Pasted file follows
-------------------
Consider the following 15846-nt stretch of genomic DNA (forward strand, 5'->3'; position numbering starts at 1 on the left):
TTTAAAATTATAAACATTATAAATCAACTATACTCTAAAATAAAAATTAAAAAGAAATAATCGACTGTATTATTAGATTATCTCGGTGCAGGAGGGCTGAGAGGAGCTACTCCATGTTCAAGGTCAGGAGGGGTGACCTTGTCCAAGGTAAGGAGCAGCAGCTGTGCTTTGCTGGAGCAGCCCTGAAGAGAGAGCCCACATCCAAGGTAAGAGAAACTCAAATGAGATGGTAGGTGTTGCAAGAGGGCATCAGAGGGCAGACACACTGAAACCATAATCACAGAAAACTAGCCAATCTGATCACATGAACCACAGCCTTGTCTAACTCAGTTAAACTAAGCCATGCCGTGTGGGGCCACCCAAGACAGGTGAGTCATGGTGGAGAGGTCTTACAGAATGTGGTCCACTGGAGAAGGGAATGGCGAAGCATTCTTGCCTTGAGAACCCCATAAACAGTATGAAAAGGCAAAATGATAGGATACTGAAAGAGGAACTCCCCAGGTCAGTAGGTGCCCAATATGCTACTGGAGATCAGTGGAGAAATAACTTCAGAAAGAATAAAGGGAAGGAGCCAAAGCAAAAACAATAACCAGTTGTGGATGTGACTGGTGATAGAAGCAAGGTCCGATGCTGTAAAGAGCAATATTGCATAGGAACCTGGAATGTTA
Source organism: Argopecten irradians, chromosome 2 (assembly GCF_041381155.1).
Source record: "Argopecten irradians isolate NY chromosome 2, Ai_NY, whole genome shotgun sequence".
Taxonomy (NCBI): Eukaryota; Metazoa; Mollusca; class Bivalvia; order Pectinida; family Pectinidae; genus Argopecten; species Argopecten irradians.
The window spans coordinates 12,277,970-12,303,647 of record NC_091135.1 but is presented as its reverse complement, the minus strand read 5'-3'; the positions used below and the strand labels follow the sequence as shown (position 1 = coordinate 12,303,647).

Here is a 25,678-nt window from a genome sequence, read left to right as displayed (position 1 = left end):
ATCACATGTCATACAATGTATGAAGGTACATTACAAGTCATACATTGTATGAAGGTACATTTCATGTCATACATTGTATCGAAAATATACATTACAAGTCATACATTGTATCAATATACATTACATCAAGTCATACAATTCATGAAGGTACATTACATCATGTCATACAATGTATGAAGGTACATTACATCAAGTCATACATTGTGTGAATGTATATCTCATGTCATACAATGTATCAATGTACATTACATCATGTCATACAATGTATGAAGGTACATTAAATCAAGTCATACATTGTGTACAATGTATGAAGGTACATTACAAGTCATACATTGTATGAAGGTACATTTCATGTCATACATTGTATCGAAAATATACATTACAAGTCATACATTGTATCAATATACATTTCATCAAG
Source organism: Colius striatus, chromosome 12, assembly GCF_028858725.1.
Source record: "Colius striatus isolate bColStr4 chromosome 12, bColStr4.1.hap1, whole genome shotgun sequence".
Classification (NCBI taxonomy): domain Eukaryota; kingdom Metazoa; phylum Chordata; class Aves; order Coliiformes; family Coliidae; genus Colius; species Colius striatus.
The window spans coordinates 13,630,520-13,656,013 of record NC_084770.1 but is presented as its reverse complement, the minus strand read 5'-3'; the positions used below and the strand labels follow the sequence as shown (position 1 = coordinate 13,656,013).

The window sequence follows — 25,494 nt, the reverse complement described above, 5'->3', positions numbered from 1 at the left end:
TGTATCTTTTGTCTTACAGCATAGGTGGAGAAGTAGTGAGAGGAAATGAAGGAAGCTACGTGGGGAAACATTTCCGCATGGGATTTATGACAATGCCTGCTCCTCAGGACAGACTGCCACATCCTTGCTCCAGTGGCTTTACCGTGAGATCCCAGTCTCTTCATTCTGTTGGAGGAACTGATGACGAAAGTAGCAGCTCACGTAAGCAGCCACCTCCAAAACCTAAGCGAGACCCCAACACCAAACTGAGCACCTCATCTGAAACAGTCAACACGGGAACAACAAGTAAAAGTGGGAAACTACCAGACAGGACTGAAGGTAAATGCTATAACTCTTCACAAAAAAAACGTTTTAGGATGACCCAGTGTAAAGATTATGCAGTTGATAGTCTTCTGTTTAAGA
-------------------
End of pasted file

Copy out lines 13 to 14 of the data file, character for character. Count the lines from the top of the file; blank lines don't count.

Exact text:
The window sequence follows — 25,494 nt, the reverse complement described above, 5'->3', positions numbered from 1 at the left end:
TGTATCTTTTGTCTTACAGCATAGGTGGAGAAGTAGTGAGAGGAAATGAAGGAAGCTACGTGGGGAAACATTTCCGCATGGGATTTATGACAATGCCTGCTCCTCAGGACAGACTGCCACATCCTTGCTCCAGTGGCTTTACCGTGAGATCCCAGTCTCTTCATTCTGTTGGAGGAACTGATGACGAAAGTAGCAGCTCACGTAAGCAGCCACCTCCAAAACCTAAGCGAGACCCCAACACCAAACTGAGCACCTCATCTGAAACAGTCAACACGGGAACAACAAGTAAAAGTGGGAAACTACCAGACAGGACTGAAGGTAAATGCTATAACTCTTCACAAAAAAAACGTTTTAGGATGACCCAGTGTAAAGATTATGCAGTTGATAGTCTTCTGTTTAAGA